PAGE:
The Weeknd reflects on 'bumpy' ride after The Idol finale

'The Idol' star The Weeknd, real name Abel Tesfaye, acknowledged the show's "bumpy" ride as he celebrated the finale.



The Weeknd wants to 'push the vision'
The Weeknd wants to 'push the vision'

The Weeknd admitted it was a "bumpy" ride as he celebrated the end of 'The Idol'.

The HBO show - which was created by 'Euphoria' writer Sam Levinson, The Weeknd (Abel Tesfaye) and Reza Fahim - ended after five episodes instead of the originally scheduled six and had been met with fierce backlash, with some critics even describing the series as "torture porn" due to its explicit content.

The last episode aired on Sunday night (02.07.23), and the next day The Weeknd wrote on Instagram: "The finale.

"Grateful to share this moment with you all as the season comes to an end. Continue to push the vision no matter how bumpy the journey."

The show followed Lily-Rose Depp's pop star character Jocelyn, who turned to self-help guru and cult leader Tedros (Tesfaye) after having a nervous breakdown.

In the finale, she turned the tables on Tedros for his attempts to control her life and career.

Abel, 33, recently addressed the backlash over the show's explicit moments, and insisted the sex scenes in the show aren't meant to be "overtly sexy".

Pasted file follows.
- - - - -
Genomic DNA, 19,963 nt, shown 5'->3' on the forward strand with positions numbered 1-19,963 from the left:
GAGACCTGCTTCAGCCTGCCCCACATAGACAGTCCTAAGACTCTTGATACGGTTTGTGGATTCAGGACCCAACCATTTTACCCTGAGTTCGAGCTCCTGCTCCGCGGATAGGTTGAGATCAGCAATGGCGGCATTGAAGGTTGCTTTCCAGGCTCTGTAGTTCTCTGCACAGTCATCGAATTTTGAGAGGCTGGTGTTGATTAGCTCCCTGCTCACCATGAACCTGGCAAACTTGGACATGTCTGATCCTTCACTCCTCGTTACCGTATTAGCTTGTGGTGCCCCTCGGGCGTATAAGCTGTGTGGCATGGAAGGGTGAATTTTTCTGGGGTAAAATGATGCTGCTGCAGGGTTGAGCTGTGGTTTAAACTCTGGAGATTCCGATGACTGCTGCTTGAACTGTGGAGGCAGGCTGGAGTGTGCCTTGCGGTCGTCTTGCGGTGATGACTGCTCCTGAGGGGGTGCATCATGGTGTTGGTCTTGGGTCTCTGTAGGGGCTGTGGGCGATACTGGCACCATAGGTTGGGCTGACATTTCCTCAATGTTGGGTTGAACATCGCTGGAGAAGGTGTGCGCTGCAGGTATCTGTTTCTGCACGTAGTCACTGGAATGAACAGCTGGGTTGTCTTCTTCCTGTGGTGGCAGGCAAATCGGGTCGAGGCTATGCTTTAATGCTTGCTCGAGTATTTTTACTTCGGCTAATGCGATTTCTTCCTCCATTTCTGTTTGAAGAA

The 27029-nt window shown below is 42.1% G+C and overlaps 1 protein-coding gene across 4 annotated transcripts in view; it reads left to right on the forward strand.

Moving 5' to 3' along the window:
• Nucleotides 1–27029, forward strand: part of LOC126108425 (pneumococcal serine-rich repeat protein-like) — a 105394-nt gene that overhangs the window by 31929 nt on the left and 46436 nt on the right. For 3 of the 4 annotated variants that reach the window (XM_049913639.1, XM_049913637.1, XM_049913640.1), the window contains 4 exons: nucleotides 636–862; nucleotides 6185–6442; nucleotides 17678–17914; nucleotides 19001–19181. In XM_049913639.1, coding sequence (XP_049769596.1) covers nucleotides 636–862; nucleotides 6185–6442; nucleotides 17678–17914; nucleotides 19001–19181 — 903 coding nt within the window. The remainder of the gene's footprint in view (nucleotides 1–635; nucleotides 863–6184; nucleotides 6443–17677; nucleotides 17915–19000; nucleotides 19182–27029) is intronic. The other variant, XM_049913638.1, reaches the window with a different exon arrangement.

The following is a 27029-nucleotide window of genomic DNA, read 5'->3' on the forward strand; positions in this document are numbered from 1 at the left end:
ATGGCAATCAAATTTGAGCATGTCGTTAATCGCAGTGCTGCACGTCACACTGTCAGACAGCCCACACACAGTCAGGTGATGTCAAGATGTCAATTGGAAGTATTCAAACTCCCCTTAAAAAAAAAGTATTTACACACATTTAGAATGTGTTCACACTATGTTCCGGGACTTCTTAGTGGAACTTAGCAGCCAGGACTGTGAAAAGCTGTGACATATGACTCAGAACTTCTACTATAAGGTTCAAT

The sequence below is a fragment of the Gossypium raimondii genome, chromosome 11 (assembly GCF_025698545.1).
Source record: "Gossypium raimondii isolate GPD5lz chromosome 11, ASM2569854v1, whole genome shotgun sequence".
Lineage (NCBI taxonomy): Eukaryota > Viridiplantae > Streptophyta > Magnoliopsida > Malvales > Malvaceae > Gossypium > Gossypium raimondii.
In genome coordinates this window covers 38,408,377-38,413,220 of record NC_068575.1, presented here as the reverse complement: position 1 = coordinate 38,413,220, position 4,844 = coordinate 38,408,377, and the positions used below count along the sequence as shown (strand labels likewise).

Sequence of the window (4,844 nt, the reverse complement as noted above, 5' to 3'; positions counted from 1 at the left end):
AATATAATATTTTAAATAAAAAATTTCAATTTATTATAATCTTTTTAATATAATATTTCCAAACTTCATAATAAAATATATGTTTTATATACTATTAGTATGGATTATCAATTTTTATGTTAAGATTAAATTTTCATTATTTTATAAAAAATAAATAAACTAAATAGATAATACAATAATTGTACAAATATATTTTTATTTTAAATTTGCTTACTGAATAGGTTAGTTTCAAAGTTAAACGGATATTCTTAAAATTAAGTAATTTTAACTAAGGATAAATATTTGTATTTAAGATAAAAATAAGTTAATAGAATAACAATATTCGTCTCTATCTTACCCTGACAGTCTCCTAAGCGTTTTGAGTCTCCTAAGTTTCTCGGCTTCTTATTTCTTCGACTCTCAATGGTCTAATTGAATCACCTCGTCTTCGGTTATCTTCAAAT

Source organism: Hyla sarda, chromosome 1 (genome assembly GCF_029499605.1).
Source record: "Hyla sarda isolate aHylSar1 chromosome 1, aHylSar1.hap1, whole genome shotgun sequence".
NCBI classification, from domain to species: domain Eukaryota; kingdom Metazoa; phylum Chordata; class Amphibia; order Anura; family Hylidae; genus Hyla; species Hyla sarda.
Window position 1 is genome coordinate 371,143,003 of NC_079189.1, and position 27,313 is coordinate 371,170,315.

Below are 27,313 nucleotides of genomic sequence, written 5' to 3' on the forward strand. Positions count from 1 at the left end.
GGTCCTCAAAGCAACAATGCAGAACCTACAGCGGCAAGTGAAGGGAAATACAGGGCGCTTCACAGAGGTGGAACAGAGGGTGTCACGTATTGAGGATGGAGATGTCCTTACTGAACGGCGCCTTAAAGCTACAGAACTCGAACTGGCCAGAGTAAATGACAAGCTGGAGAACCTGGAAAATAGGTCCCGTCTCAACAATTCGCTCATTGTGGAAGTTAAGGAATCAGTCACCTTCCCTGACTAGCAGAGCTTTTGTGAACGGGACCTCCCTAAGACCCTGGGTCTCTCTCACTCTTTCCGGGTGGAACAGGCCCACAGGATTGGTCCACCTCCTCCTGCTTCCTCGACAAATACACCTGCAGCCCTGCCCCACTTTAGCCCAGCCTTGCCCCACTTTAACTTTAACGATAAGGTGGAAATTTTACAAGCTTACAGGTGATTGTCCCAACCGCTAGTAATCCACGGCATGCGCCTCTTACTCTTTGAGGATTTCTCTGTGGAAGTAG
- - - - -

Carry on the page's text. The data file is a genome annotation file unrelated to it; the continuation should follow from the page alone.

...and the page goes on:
Asked in particular about a particularly graphic scene in episode two, he told GQ magazine: "No. There’s nothing sexy about it. When we use 'Basic Instinct' as a reference, we’re using Verhoeven.

"Verhoeven is the king of ‘90s satire thriller—yes, there’s moments of 'sexy' in his films but there are other moments that are very cheesy and hilarious.

"However you’re feeling watching that scene, whether it’s discomfort, or you feel gross, or you feel embarrassed for the characters.

"It’s all those emotions adding up to: This guy is in way over his head, this situation is one where he is not supposed to be here."

And Lily-Rose has backed everyone involved for creating "something provocative" despite criticism.

She told Vogue Australia: "We know that we’re making something provocative and we are not shying away from that. That’s something I knew I was setting out to do from the beginning.

"I was never interested in making something puritanical. It’s OK if this show isn’t for everyone and that’s fine — I think all the best art is [polarising].”